Written by Daniel Roman, Winter is Coming
The Wheel of Time season 2 is here at last! Based on the beloved book series by Robert Jordan, The Wheel of Time has all the magic, monsters, and mayhem you’d hope for in a fantasy epic. The first season primarily followed a group of young men and women who were whisked away from their sleepy village by the Aes Sedai sorceress Moiraine (Rosamund Pike) to join the fight against the enigmatic Dark One. Season 2 continues that storyline, but the world also grows much larger.
From a costume point of view, I started as always reading the script and then getting as much background information about the culture form Sarah Nakamura, who is our resident expert on The Wheel of Time books, she’s read all the books many times. And then I would take that information and pick out the points that I wanted to hit on…like the idea of them looking like insects, which I also developed into sort of a reptilian vibe just to make them feel strange and other. And gave the whole culture a color palette, which was based on sort of like rusting iron, because they came on ships…just keeping a color palette in there helps keep it grounded, helps to keep the focus on the costume design.
And then also in the mix is obviously the cultural mix of the Seanchan world, which is Mesoamerican and imperial Chinese. So you’ve got that lovely kind of huge scope to be able to add in the flavors of those cultures and mix it up to make it something completely new.
There were also plenty of elements to the Seanchan look that came about organically through experimentation. “One of the main pieces of imagery that started [the show’s Seanchan] culture started in the leatherwork room, where one of my time were playing with different things you could do with leather, cutting and twisting and folding it,” Gilham said. “And she came up with the twisted leather, twisted metal imagery, which looks aggressive and was then highlighted with gold to make it look like it was sharp.”
It was important that the costumes have a more aggressive look. “The helmets look vicious, you can’t see their faces.”
Then there were the damane, the channelers the Seanchan enslave and force to use the One Power against their enemies. “What if the damane have a stopper in their mouth which proves that they are totally powerless?” Gilham recalled thinking. Those mouth stoppers didn’t appear in Jordan’s novels, but there’s no denying how arresting they are on screen. Gilham said that she used “pre-Incan reference imagery” to develop the damane mouth stoppers, tying them into the Mesoamerican inspiration which was so central to the Seanchan.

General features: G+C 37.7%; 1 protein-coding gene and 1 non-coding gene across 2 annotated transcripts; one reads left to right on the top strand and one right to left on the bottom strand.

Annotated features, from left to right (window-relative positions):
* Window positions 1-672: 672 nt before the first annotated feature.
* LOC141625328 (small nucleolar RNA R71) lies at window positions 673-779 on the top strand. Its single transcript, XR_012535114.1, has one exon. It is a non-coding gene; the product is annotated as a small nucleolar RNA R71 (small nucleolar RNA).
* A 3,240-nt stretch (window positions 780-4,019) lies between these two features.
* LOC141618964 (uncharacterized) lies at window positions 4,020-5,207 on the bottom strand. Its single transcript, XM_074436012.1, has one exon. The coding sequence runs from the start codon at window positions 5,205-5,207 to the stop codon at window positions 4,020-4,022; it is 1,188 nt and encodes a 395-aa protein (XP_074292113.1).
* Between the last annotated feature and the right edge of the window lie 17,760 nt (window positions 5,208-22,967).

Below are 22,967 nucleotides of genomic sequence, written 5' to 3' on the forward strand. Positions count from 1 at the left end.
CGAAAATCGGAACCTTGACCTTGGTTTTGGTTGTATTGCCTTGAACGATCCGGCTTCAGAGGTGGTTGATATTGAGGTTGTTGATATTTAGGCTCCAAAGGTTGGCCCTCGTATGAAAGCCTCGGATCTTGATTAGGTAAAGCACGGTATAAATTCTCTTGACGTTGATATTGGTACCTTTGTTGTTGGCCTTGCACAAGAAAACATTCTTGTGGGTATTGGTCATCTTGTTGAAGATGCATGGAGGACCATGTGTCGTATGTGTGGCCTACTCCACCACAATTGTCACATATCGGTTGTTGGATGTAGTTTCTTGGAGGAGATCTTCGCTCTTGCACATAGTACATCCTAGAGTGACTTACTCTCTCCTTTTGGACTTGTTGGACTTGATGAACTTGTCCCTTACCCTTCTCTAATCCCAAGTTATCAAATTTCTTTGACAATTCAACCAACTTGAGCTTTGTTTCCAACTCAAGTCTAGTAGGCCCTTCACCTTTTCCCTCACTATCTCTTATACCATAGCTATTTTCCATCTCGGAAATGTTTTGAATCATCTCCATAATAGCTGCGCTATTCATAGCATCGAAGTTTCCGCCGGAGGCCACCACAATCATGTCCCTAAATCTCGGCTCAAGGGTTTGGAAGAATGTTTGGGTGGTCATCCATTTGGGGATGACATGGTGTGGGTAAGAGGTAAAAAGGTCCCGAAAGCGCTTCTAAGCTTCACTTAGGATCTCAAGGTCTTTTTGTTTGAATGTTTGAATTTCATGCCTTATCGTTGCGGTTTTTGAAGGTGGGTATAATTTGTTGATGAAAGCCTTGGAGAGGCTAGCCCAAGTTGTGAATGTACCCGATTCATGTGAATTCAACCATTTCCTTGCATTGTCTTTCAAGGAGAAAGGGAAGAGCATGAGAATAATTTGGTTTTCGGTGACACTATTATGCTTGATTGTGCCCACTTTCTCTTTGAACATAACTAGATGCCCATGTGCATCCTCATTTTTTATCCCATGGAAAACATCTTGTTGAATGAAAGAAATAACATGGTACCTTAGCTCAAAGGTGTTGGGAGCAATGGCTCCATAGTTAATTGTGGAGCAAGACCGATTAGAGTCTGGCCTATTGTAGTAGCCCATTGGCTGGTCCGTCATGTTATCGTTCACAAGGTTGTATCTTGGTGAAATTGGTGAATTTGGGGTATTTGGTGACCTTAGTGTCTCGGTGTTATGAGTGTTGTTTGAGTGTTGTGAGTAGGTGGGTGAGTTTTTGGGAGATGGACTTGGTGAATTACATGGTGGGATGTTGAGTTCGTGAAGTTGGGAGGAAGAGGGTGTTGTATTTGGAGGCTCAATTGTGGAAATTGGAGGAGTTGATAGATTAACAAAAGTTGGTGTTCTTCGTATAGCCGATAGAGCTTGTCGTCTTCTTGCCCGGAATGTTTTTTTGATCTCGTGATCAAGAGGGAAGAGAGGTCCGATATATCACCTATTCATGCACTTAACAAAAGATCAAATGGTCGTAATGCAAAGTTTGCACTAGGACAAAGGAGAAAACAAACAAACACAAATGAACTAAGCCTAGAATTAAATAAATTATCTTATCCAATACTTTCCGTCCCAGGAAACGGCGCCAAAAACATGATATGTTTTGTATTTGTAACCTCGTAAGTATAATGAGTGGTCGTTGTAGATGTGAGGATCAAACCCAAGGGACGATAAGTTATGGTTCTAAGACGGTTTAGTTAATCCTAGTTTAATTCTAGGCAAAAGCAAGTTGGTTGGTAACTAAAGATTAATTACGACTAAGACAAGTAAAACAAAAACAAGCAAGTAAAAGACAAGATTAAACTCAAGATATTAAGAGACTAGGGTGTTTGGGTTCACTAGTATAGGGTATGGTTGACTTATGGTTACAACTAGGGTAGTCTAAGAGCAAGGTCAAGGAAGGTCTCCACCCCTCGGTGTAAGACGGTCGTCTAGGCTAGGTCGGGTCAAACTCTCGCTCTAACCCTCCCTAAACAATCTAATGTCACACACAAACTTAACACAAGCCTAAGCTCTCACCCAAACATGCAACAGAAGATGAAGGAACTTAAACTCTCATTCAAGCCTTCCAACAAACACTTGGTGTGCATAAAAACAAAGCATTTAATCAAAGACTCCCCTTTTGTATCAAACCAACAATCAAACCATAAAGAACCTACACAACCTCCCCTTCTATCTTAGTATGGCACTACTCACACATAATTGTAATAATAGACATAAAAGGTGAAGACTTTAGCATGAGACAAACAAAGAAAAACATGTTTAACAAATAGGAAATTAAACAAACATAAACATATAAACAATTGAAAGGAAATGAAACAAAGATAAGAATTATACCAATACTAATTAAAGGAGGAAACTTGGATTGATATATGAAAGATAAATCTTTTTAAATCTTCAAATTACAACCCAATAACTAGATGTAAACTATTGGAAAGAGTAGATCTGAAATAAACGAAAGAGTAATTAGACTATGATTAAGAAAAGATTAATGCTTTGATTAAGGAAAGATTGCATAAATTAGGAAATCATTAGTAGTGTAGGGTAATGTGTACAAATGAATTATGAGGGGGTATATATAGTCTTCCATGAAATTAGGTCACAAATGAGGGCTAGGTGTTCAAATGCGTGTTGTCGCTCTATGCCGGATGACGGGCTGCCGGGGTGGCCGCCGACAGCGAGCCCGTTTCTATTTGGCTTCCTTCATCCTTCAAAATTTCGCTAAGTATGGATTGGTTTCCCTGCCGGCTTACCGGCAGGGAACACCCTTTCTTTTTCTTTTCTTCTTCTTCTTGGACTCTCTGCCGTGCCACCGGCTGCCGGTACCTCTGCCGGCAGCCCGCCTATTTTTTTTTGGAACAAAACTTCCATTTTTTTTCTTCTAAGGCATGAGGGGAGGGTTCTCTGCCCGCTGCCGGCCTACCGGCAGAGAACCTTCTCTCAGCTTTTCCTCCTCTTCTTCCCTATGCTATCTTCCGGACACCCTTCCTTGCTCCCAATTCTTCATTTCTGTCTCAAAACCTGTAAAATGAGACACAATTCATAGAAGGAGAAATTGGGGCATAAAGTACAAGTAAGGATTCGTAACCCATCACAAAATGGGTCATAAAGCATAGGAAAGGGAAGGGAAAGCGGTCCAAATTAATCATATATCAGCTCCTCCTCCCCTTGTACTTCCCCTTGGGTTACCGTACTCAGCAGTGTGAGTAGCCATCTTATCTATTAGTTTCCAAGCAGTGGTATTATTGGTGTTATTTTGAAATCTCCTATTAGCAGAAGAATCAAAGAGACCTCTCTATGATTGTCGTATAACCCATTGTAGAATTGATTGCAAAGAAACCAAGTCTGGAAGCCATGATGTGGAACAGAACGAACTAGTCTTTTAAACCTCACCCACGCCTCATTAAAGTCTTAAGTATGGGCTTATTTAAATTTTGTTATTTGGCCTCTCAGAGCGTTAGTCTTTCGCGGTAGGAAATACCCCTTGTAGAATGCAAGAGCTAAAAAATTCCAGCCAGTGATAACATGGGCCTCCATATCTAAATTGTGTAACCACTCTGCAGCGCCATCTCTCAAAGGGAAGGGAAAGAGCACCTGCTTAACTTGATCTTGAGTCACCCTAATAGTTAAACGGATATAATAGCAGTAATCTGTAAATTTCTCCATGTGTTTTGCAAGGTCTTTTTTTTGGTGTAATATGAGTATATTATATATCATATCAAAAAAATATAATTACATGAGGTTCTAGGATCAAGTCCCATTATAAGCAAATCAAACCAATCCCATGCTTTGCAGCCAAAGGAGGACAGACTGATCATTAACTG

The damane are a particularly scary part of Seanchan culture; essentially, women who can use magic are enslaved and tied to a handler, called a sul’dam. The sul’dam and damane then act as a pair, with the sul’dam issuing orders and the damane having no choice but to obey. Hair and makeup supervisor Davina Lamont called developing the sul’dam a “huge process,” and one of her first big design projects for season 2:
It was a lot of [research and development], it was a lot of testing with the scarification that [the sul’dam] had, with the color of blue that they had, with their eye makeup and of course with their hair. So we probably went through a process of maybe a month and a half of constant testing just to see what works and what doesn’t work, and if the blue would work with [Sharon’s costumes] and of course the scarification and what that would like.
The results speak for themselves. The Seanchan are a mesmerizing part of The Wheel of Time’s second season. Lamont and Gilham’s departments managed to capture the essence of the Seanchan from Robert Jordan’s novels very well. “For me it was one of the best collaborative works that we’ve done together, and I think it shows on screen,” Lamont said.